Gastric cancer is highly heterogeneous in both clinically and pathologically. As a complicated multistep process, the development of gastric cancer involves multiple signaling pathways with epigenetic and genetic variations,35 including copy number variations (CNVs), single-nucleotide variants (SNVs) and chromosomal translocations. These genetic alternations may cause the activation of pro-oncogenes and inactivation of tumor-suppressor genes, eventually leading to gastric tumorigenesis and progression.6 As a form of structural variation, the coverage variations of DNA sequences, genes and exons, which are known as copy number variations, are considered to be an important source of genetic diversity.7 It has been well recognized that CNV contributes to carcinogenesis in many human malignancies including gastric cancer, colorectal carcinoma, hepatocellular carcinoma and ovarian cancer.811 In the ToGA study, a randomized Phase III clinical trial, overall survival of patients with HER2 gene amplification was improved by trastuzumab combined with traditional chemotherapy in advanced gastric cancer.12 The results indicated that in gastric cancer, coverage variations may lead to the identification of therapeutic targets and improve diagnosis and treatment.13,14 Furthermore, the amplification of the PIK3CA, MET, MYC, and HER2 genes has also been confirmed to be associated with poor clinical outcome.8

A recent work based on 183 samples revealed that most gastric tumors carry one or more high-level CNVs encompassing known or putative therapeutic target genes, including HER2, TUBB3 and TOP2A.15 A large number of studies have found that loss of 1p36 and 9p21, as well as a gain of 3p22, 4q25, 8q24, 11p13 and 20q13 in gastric cancer. These regions are where many cancer-related genes are located, such as MYC and CTNNB1 are located.16,17 Gene copy number variations are important factors affecting gene expression, resulting in deregulation of various carcinogenic or anticancer pathways. Increasing evidence has also shown that the aberrant expression of miRNAs and lncRNAs are associated with genome coverage variations in gastric cancer.18,19 Since non-coding RNAs are key factor in carcinogenesis, further studies are warranted to evaluate the effect of CNV-associated non-coding RNAs in the diagnosis and prognosis of gastric cancer.

Array-based technologies for coverage variation detection have been used widely for more than a decade.20 However, the limitation of poor sensitivity and precision, low coverage and probe density restrict its application. In recent years, next-generation sequencing technologies21 have provided an efficient method to accurately detect coverage variations in whole genome with high resolution.2224

In this study, we assessed the copy number of genes and exons from gastric cancer samples by using next-generation sequencing technology. Thirty gastric cancer patients in a Chinesec population were enrolled in this study. Genomic DNA was extracted from gastric cancer tissue along with matched adjacent non-cancerous tissue. A panel embracing 3,300 exons in 1,021 genes was designed and used to improve the sequencing effect. The gene copy number pattern was significantly different between cancer and paired non-cancerous tissues. Also, gene amplification and deletion were identified in cancerous tissue compared with their matched non-cancerous tissue. Additionally, we determined the prognostic value of NOTCH2, NTRK3, ERBB2, and RERE CNVs on overall survival (OS), indicating a significant role for CNVs in such a clinical application.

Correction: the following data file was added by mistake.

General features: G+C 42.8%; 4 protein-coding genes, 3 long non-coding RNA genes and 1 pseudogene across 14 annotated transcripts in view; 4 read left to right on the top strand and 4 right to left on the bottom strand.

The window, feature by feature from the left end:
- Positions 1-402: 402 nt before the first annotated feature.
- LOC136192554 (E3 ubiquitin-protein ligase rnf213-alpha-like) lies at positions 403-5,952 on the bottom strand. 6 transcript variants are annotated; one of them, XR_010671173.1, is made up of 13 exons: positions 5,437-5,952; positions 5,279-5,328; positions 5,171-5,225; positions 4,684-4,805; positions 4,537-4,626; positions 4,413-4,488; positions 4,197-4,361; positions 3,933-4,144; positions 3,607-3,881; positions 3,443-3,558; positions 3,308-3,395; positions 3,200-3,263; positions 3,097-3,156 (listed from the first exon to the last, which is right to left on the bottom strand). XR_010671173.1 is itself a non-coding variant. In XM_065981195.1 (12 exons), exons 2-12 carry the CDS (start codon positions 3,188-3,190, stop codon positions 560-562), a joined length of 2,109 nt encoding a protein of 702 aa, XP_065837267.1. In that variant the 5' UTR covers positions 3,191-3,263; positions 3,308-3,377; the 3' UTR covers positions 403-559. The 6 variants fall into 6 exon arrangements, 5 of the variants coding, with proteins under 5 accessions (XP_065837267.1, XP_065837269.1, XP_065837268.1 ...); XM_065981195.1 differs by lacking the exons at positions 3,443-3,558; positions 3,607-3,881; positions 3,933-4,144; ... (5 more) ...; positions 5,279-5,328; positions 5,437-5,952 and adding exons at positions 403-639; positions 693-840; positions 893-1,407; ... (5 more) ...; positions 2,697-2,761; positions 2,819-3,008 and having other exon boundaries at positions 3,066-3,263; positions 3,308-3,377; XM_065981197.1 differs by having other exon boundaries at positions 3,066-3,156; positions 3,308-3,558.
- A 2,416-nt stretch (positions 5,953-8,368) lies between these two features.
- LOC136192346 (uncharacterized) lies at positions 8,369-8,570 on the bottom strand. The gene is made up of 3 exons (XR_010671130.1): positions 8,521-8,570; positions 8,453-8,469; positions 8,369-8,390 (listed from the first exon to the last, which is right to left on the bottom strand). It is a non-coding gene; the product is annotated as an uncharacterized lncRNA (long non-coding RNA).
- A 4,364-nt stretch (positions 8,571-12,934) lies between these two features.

Materials and Methods

Ethics Statement

This study was approved by the Institutional Review Board of Jiangsu Cancer Hospital. Written informed consent from all patients was obtained.

Gastric Cancer Samples

Thirty patients from the Department of General Surgery, Jiangsu Cancer Hospital. who were diagnosed with gastric cancer were enrolled in 2013. Tumor tissue and paired adjacent non-cancerous tissue from each patient were collected. All histopathological diagnoses were reviewed independently by at least two senior pathologists.

DNA Extraction

Surgically excised human gastric cancer tissues were fixed at room temperature for 24 hrs with 10% formalin. Genomic DNA was isolated from fixed tumor tissue and matched non-cancerous tissue using a commercial DNA extraction kit (QIAamp FFPE Tissue kit, Qiagen, Hilden, Germany). DNA concentration was measured by Qubit fluorometer (ThermoFisher, Waltham, MA, USA) using Qubit dsDNA HS assay. DNA integrity was assessed on a 1% agarose gel and run along with a DL15000 DNA marker (ThermoFisher, Waltham, MA, USA). Approximately 200 ng of extracted DNA from each sample was loaded and samples containing DNA longer than 15 kbp passed the test.

Target Capture Sequencing